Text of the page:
How to Avoid the Rental Listing Scam?
- Written by Tracy Scott
- Category: Articles
After months of searching, you found the perfect rental unit.
It's close to work, in a safe neighborhood, and it's cheap. In fact, rent is nearly half of what other properties in the same area cost.
When you're ready to move into your first (or next) rental property, pause before making your final decision.
The landlord said you needed to act fast. But he gave you a few extra days to come up with the security deposit and first month's rent, claiming he wanted to help you out.
But today is move-in day, and it looks like the only person he wanted to help out was himself.
It's Moving Day!
As much as you struggle with the lock, it just won't budge. Maybe the landlord sent the wrong key. Possible, but unlikely. When you wired him your deposit and first month's rent, you noted the property address and he confirmed it.
You scan through his email messages on your phone, looking for his contact number.
...no application or credit check required...
...can't meet you in person. I'm out of state...
....check out the property by doing a walk around...
...sorry, no virtual tour. But you can peak in the windows...
Had you been in such a rush to close the deal that you ignored what now appear to be obvious red flags? No, you're too smart for that. But you've read that even intelligent people can get scammed. Sigh! You take a seat on the porch steps and close your eyes. It takes a few seconds before you realize a man you've never seen before is trying to get your attention.
Stranger: Can I help you, young man?
You: Yeah, um. I planned to move in today, but my key doesn't work.
You wave your hand toward the front door.
Stranger: Move in?
You: Yes, my name is Steve, and it looks like we will be neighbors. Well, as soon as I can unlock the door.Stranger: (quiet)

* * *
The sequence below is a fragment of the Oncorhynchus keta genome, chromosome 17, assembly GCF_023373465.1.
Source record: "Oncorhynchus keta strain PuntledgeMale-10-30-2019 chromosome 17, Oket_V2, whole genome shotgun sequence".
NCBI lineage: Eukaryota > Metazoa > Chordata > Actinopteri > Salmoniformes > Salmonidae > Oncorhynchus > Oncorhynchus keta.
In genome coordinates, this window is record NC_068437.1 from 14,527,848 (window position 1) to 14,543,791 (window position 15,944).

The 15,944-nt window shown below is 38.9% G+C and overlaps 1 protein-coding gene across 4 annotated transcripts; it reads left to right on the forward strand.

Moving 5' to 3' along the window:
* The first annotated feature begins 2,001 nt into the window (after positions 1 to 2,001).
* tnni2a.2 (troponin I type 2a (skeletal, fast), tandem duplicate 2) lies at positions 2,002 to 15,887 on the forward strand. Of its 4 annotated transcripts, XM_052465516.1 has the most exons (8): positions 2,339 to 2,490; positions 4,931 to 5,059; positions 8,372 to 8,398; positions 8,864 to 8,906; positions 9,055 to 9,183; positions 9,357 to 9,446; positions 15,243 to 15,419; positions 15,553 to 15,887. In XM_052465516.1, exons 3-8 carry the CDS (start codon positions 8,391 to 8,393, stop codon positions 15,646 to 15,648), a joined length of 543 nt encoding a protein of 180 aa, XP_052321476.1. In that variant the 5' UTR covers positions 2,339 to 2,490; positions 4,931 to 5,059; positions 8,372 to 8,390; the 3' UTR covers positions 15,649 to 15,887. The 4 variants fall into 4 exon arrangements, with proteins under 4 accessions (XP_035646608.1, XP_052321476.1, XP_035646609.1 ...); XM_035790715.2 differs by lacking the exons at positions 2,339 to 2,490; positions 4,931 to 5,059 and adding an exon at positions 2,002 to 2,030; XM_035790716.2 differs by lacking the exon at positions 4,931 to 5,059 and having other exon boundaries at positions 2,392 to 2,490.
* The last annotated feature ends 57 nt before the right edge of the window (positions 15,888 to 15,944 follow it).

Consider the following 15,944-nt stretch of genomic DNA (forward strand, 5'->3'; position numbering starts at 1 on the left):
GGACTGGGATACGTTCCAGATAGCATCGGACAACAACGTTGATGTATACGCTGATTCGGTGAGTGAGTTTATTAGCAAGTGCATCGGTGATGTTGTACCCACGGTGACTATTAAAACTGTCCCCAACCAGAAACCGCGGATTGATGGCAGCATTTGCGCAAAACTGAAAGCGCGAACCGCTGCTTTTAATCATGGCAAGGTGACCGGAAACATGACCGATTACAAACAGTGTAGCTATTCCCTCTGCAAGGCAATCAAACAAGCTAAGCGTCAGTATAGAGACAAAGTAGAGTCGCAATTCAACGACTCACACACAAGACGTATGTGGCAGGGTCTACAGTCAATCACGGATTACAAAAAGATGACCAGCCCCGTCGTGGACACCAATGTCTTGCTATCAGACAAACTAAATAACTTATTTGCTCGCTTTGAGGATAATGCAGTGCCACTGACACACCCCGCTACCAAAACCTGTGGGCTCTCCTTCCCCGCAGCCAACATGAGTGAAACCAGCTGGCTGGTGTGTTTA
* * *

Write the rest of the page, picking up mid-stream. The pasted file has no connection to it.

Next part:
You: Uh, is there something I should know?
Stranger: Well, yes. I moved into this home three months ago, and I'm not looking for a roommate.
After comparing notes with the stranger, Steve realized he was a victim of a scam that involved a hijacked rental listing. The scammers lifted the original ad from another website and altered the contact information before placing it on a different website. Then they pretended to be the property owners and collected a security deposit and first month's rent via wire transfer. In return, Steve received bogus keys to nowhere.
They Take Your Money and Run
Fraudsters want to take your money and run, so they'll try to minimize their paper trail. Stay alert for the common signs of rental scams:
- You're never asked to sign a lease
- Payments are only accepted via wire transfer or cash
- Limited communication; no phone numbers or mailing addresses are exchanged
- You're unable to physically tour the inside of the property
If you think you've encountered a rental scam, notify the listing website and file a complaint with the Federal Trade Commission (FTC).
When you're ready to move into your first (or next) rental property, pause before making your final decision. Remember that if it sounds too good to be true, it probably is.